Sometimes we want to step up our game and push our homebrews a little further in terms of appearance. We’ve gone ahead and taken care (and time!) to get all the labels off tons of bottles so at least our beers look a bit cleaner on first glance. Though, to take it further you want to put a label on there; though now you’re back to that label cleaning nightmare but this doesn’t necessarily have to be the case.
There’s plenty of resources on designing you own labels from scratch, or using an online service to design and print them. Some of the online services might include sticker-like adhesives, or if you’re printing fully home-made ones there’s also self-adhesive tags you can apply. However, with sticker-style labels you often don’t have much say over the adhesive and they can sometimes be huge nightmares to for future you.
Though, there’s an adhesive that works really well for both application and removal; milk! Any milk should do, but using something that is richer, such as 3.25% (whole milk) is what we used. So far we’ve only labelled a single keg with milk adhesive, we were able to get about 34 bottles labelled fairly quickly.
Now, milk isn’t just great for the homebrew label scene, it’s actually used in the manufacture of adhesives designed for glass! So it’s not just some crappy homebrew solution, it’s used quite frequently, albeit in a different form which has properties that aid it’s use at high speeds.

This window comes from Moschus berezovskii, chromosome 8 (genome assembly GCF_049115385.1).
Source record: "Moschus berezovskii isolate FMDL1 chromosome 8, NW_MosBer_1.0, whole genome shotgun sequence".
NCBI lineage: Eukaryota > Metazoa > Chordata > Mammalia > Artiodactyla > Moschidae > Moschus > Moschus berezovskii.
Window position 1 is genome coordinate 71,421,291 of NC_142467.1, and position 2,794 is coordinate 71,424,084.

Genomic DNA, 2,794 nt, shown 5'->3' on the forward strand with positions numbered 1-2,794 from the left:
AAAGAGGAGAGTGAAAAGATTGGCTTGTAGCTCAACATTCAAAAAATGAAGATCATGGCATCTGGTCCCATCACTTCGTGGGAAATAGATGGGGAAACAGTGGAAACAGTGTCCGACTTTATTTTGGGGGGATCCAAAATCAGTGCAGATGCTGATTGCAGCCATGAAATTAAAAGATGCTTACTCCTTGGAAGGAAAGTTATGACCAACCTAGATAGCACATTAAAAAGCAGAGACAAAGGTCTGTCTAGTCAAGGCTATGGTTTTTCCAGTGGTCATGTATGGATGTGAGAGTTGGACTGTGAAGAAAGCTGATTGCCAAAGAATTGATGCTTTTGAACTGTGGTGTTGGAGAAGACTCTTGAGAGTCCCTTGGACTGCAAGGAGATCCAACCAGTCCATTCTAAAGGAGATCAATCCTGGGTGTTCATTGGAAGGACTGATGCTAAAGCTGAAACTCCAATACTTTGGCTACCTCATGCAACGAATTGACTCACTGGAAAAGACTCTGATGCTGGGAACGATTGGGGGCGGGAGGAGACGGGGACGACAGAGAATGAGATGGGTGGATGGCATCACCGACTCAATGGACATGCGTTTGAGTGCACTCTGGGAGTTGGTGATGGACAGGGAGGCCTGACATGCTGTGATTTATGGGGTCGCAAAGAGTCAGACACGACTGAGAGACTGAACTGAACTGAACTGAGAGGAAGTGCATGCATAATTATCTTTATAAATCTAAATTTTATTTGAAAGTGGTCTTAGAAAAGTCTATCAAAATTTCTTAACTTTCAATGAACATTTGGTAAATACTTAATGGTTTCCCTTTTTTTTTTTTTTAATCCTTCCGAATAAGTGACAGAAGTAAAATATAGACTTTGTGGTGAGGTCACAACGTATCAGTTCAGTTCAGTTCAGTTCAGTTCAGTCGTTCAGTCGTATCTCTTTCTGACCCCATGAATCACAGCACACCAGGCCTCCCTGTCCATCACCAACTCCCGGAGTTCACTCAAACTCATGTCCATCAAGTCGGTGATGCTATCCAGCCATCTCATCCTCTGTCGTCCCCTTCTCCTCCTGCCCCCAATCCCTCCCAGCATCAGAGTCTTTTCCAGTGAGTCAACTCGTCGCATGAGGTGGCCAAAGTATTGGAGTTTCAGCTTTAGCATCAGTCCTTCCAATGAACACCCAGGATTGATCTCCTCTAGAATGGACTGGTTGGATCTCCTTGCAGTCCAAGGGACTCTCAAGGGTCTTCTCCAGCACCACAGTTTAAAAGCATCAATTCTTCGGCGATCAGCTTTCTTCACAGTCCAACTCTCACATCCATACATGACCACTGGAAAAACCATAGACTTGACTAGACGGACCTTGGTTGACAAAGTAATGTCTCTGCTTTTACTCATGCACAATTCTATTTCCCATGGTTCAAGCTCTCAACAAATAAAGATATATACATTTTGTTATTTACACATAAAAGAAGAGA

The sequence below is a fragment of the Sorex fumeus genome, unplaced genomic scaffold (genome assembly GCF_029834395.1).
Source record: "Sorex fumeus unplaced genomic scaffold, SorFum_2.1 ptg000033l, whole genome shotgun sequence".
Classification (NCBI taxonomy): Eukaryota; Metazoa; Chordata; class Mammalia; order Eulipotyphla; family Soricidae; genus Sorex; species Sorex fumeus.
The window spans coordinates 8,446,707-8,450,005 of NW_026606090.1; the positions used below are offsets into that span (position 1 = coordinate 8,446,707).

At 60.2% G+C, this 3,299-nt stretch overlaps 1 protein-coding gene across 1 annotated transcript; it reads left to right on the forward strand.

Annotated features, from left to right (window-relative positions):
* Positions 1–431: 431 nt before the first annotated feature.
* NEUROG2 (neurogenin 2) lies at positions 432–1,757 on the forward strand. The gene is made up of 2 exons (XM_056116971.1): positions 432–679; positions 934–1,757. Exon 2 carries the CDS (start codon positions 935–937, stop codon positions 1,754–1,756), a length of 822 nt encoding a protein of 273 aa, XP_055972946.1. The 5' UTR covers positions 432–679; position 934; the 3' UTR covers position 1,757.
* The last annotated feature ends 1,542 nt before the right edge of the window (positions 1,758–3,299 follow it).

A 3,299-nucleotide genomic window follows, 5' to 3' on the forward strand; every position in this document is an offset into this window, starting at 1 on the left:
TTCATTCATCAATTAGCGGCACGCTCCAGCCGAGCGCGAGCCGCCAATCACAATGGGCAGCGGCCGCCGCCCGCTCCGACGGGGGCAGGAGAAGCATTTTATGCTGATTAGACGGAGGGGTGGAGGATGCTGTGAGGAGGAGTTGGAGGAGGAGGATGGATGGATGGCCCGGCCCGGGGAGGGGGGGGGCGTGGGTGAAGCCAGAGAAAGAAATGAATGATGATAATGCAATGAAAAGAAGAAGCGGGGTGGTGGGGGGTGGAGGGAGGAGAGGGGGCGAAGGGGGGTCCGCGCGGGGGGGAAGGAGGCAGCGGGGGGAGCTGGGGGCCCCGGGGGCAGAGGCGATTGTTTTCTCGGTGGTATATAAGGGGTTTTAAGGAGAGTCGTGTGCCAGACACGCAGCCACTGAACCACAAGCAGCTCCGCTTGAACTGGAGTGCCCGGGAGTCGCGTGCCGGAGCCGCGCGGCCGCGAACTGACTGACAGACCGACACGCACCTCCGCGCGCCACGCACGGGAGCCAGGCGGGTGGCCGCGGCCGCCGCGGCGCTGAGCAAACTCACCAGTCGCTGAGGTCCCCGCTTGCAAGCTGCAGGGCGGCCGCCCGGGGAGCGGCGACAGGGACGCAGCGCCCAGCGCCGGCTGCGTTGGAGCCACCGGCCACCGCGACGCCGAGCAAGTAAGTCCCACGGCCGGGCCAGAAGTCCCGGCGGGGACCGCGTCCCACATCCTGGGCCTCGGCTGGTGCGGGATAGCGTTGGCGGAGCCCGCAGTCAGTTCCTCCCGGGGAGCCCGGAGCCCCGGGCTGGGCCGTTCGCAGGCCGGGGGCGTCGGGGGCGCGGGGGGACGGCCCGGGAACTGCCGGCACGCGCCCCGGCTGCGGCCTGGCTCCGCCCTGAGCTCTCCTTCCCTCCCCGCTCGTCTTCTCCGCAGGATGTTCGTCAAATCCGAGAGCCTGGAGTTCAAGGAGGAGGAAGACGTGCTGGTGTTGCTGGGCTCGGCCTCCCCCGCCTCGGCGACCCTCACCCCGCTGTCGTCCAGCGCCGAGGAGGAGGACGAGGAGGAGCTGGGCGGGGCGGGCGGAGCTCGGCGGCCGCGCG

The major advantage to using Milk as an adhesive is how it loses it’s stick after placed in a warm PBW/Oxiclean solution. Other casein-like adhesives (i.e. Sierra Nevada labels), also show similar properties when soaked. They don’t take a long time to become saturated, their glue loses it’s stick, and more often than not the label+adhesive comes off extremely easily. This isn’t necessarily the case with other sticker-like adhesives which will often leave a difficult to remove sticky residue behind. It is even more important if there’s any intention to re-use bottles in the future.
We originally tried applying labels using a technique we saw on Youtube, but our labels weren’t long enough to try it. They basically ended up getting super damp and fragile. Using a thin polyester-bristled brush worked exceptionally well, and after a few tries it’s fairly easy to have them centred. Using this approach, they only require a couple after patting excess milk off before they are dry enough to be put back into the case. Even weeks after applying they are still holding their stick and don’t smell sour. Patting them dry with paper towel, and keeping the labels from getting too saturated with milk appears to be a good technique for keeping the sour smell away.
So, next time you’re thinking of going with self-adhering labels, consider giving milk a try and see if that helps. And if you know of any inexpensive and easy to use non-dairy adhesives with similar properties, let me know!